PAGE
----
Introducing the Sarah Hall Archives
Earlier this year, acclaimed Canadian glass artist Sarah Hall donated her archives to the Baldwin Collection of Canadiana's manuscript collection, located in the Marilyn & Charles Baillie Special Collections Centre on the 5th floor of the Toronto Reference Library. Hall has been an internationally-recognized artist specializing in large-scale art glass installations and solar energy projects since the mid-'80s, and her archives consist of plans, designs, photographs, publicity items, magazines and periodicals, financial information, correspondence and other material relating to her career to date.
Organized chronologically by the projects Hall worked on, her archives are both a comprehensive overview of an important Canadian artist's career and a valuable resource for anyone who aspires to work as a glass artist, containing material relating to the artistic, legal and business facets of her craft. A finding aid and detailed inventory of the archive is available at the front desk in the Special Collections department.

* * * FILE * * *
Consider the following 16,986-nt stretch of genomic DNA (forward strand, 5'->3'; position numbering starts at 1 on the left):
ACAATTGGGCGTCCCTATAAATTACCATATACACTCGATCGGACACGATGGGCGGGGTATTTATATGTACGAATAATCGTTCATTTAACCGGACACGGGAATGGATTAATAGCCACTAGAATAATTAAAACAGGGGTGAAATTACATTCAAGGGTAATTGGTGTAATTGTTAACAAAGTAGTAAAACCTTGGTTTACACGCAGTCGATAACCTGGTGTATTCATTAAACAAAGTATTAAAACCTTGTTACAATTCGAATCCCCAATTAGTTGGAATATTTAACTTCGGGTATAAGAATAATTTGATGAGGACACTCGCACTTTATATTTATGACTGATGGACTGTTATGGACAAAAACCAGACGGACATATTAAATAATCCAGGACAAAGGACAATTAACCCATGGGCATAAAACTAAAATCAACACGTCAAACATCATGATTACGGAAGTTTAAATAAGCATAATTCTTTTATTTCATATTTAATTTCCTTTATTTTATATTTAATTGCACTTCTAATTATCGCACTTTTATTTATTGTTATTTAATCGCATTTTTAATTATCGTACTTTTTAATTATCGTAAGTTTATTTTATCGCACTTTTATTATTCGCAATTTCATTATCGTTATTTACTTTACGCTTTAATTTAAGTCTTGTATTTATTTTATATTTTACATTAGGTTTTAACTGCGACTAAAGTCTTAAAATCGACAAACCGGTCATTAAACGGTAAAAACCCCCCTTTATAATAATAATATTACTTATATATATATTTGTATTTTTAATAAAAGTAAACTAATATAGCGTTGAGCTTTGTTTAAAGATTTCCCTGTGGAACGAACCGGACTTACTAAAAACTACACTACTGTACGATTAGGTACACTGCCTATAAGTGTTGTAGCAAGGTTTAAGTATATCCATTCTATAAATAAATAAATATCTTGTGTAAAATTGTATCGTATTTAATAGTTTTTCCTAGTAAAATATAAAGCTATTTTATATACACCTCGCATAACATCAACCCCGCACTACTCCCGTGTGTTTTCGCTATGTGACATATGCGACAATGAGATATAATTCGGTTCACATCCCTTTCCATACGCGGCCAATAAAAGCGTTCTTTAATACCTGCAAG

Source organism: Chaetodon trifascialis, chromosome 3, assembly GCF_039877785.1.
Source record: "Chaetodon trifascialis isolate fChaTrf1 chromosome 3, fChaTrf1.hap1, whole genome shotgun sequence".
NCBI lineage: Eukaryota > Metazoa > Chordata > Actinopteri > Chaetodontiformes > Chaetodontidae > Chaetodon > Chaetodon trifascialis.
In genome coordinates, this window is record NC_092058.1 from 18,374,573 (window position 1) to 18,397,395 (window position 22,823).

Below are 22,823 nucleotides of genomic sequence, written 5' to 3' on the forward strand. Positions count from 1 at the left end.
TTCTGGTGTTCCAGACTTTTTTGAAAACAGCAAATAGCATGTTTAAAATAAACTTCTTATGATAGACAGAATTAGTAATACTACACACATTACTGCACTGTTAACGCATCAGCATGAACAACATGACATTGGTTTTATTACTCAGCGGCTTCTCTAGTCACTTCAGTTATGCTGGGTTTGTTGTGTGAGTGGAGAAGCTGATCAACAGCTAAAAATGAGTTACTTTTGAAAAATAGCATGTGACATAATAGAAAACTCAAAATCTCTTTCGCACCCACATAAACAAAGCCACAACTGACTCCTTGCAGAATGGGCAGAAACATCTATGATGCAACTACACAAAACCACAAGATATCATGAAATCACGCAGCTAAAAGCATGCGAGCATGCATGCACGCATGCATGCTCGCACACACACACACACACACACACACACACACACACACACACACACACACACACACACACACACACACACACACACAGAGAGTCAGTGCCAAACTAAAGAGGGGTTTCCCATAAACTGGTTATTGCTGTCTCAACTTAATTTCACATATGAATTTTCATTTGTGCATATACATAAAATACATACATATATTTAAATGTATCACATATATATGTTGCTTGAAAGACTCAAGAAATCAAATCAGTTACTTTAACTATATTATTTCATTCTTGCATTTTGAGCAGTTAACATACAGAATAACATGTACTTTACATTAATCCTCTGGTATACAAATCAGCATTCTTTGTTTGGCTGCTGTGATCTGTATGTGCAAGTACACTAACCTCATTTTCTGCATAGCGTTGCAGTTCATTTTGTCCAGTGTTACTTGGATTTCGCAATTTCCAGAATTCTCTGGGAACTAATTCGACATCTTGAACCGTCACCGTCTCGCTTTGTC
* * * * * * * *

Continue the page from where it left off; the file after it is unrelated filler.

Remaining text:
Hall was born in Hamilton, Ontario in 1951. After graduating from the Creative Arts Department at Sheridan College in 1974, she studied stained glass at the Swansea College of Art (Wales), The City & Guilds of London Institute, the Royal College of Art (London) and in Jerusalem. In 1980 she established her first studio in Toronto with some fellow glass artists, and in 1990, she moved to a larger studio of her own to accommodate an increasing number of commissions. In 2002, she was elected a member of the Royal Canadian Academy of Art, and in 2004 she received a Chalmers Art Fellowship from the Ontario Arts Council to research and include photovoltaic technology in her art glass installations; solar power and environmental issues continued to be an increasingly important aspect of her work until her transition from large-scale projects to the medium of glass mosaics in 2018.
The Toronto Reference Library is pleased to announce the addition of the Sarah Hall Archives to its holdings, which also include over one million photographs, paintings, drawings and prints in its Canadian Documentary Arts Collection.